Open Access

Bone-added periodontal plastic surgery: a new approach in esthetic dentistry

Annals of Surgical Innovation and Research20159:1

https://doi.org/10.1186/s13022-015-0010-5

Received: 6 June 2014

Accepted: 21 January 2015

Published: 11 February 2015

Abstract

This article proposes a combined technique including bone grafting, connective tissue graft, and coronally advanced flap to create some space for simultaneous bone regrowth and root coverage.

A 23 year-old female was referred to our private clinic with a severe class II Miller recession and lack of attached gingiva. The suggested treatment plan comprised of root coverage combined with xenograft bone particles.

The grafted area healed well and full coverage was achieved at 12-month follow-up visit. Bone-added periodontal plastic surgery can be considered as a practical procedure for management of deep gingival recession without buccal bone plate.

Keywords

Plastic surgery Root coverage Periodontal regeneration Bone graft

Introduction

Marginal tissue recession is a mucogingival problem that is considered a major challenge for clinicians and patients. It is frequentlyassociated with esthetic concerns, fear of tooth loss, root caries, and dentin hypersensitivity. Manyprotocols are available for the management ofsuch defects including different types of soft tissue grafts. Several studies have confirmed thatthese recessions can be predictably covered by various surgical procedures like as pedicle flaps, subepithelial connective tissue grafts (CTG) with or without coronally positioned flap (CPF), and guided tissue regeneration (GTR), if the interdental papilla is not affected [1-5].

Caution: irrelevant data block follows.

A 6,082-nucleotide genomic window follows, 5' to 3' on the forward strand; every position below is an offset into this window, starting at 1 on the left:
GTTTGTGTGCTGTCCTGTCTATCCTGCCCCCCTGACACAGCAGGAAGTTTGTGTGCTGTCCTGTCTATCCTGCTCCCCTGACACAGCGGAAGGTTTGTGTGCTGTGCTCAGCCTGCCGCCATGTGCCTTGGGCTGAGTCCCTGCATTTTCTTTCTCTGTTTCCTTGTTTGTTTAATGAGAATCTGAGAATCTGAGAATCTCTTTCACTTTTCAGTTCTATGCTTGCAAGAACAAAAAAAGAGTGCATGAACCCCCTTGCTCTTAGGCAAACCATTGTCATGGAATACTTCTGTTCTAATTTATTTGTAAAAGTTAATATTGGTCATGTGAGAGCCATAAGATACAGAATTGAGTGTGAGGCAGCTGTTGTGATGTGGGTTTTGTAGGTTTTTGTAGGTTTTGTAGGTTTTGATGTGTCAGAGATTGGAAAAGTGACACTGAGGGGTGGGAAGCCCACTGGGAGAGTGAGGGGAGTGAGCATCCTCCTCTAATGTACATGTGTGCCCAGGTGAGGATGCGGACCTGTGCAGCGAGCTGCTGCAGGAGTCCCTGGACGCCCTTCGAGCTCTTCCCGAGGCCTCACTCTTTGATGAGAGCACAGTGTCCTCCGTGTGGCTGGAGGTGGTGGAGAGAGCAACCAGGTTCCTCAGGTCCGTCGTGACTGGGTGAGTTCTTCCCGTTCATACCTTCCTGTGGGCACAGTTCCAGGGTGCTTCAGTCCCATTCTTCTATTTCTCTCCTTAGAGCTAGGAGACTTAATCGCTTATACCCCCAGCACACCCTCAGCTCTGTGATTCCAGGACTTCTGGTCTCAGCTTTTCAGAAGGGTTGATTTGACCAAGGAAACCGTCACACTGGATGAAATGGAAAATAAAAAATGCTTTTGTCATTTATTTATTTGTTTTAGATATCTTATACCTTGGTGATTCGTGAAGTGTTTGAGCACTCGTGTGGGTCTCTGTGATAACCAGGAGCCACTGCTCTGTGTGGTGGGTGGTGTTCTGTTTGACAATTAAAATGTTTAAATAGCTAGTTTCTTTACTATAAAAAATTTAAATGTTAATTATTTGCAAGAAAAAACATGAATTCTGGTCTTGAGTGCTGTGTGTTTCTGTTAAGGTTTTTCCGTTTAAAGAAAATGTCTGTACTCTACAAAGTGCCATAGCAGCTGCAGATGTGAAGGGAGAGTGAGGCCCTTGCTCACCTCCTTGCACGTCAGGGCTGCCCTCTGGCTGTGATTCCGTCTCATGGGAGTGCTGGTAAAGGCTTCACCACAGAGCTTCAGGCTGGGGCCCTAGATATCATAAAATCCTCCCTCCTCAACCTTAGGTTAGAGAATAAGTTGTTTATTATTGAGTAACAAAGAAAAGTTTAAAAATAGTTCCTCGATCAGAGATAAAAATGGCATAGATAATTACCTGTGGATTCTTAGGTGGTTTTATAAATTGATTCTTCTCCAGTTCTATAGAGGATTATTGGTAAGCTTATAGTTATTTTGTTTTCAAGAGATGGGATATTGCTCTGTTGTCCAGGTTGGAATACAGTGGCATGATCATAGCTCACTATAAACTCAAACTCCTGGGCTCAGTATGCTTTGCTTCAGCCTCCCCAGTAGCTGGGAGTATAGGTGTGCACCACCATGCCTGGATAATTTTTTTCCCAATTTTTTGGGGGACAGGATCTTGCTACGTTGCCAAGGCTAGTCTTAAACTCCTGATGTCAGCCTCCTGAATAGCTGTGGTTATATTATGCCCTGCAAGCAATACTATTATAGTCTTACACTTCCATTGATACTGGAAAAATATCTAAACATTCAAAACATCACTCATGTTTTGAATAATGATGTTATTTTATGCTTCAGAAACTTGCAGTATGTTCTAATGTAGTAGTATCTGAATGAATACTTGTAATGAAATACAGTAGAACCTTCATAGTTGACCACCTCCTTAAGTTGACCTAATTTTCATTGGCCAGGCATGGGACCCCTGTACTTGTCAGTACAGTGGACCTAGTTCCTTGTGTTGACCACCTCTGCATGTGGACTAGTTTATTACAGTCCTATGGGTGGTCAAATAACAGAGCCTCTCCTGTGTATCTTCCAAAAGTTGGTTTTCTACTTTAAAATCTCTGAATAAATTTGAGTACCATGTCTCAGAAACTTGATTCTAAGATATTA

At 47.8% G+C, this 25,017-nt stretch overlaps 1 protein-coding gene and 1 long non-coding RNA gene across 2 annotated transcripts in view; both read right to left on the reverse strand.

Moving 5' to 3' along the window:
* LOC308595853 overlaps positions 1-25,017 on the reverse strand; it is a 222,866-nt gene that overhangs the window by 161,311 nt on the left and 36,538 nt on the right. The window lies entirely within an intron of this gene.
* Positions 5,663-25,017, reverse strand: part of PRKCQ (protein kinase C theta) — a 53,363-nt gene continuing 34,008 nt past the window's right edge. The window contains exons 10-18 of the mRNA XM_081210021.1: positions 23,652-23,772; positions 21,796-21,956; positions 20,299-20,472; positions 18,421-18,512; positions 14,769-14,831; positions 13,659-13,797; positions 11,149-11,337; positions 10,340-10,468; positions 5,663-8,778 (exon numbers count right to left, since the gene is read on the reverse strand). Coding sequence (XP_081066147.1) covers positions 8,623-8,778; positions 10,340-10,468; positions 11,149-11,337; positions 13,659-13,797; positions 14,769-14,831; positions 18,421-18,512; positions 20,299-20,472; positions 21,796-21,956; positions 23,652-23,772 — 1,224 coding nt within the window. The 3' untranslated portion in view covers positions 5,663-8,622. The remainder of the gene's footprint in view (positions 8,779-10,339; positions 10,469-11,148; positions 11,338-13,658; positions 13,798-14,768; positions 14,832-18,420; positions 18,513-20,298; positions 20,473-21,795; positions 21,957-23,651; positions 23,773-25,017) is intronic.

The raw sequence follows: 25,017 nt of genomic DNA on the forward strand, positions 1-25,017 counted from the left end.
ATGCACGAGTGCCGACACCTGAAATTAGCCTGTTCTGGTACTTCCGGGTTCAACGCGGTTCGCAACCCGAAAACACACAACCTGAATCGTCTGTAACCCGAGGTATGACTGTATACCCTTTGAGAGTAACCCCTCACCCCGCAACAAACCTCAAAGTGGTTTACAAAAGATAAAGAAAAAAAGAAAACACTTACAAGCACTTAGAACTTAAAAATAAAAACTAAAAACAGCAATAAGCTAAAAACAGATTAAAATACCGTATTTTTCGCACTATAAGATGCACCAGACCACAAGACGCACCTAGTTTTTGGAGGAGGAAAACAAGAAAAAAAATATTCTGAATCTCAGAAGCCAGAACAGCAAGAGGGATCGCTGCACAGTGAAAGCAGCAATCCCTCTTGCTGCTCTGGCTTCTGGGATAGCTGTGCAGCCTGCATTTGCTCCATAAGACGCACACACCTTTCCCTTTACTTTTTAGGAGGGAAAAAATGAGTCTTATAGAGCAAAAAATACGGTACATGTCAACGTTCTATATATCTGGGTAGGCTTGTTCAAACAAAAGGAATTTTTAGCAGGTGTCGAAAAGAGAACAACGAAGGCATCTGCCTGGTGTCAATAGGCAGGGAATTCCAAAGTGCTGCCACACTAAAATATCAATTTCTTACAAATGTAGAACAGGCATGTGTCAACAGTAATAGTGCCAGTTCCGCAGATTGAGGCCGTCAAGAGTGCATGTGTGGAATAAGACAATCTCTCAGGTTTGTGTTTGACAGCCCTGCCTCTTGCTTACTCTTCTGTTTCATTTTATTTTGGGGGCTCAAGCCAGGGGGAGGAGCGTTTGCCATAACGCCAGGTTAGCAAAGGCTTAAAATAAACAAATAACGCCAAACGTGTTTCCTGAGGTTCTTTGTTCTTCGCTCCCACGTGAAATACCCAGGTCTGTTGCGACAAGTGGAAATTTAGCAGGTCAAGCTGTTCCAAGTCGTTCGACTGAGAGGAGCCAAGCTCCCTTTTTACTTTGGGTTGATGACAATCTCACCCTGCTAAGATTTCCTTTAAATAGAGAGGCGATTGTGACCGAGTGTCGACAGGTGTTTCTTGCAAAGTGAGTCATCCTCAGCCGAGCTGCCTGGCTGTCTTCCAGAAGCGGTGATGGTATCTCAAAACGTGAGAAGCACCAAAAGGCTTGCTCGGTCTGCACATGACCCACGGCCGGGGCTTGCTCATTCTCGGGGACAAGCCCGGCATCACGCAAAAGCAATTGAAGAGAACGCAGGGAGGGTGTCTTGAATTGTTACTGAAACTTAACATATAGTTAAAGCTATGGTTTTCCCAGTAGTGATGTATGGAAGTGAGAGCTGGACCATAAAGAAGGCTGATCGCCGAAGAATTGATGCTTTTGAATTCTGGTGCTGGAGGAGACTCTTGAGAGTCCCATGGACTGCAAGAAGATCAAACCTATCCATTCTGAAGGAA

In spite of predictable clinical outcomes by using CTGs, its healingprocess and histological outcome still remain controversial. Evidence data of human histology after the use of these techniques are scarce. The histologic evidenceshave been mostly derived from animal studies or some case reportsconducted by the extraction of the treated teeth. It seems that CPF and CTG are associated with somedegrees of periodontal regeneration [6-8]. However, some authorshave reported that healing occurs primarily by a long junctional epithelium or to a limited extent by connective tissueadhesion of the graft [9,10]. The concern about the nature of the grafted tissue attachment is based on the concept that the ultimate goal of periodontal treatment is to fully restore the attachment apparatus. Current available therapies have shown limited and rather unpredictable results. The nature of connective tissue attachment seems to be stable over time, although, ultimate goal of a root coverage procedure should be new bone formation overthe denuded roots.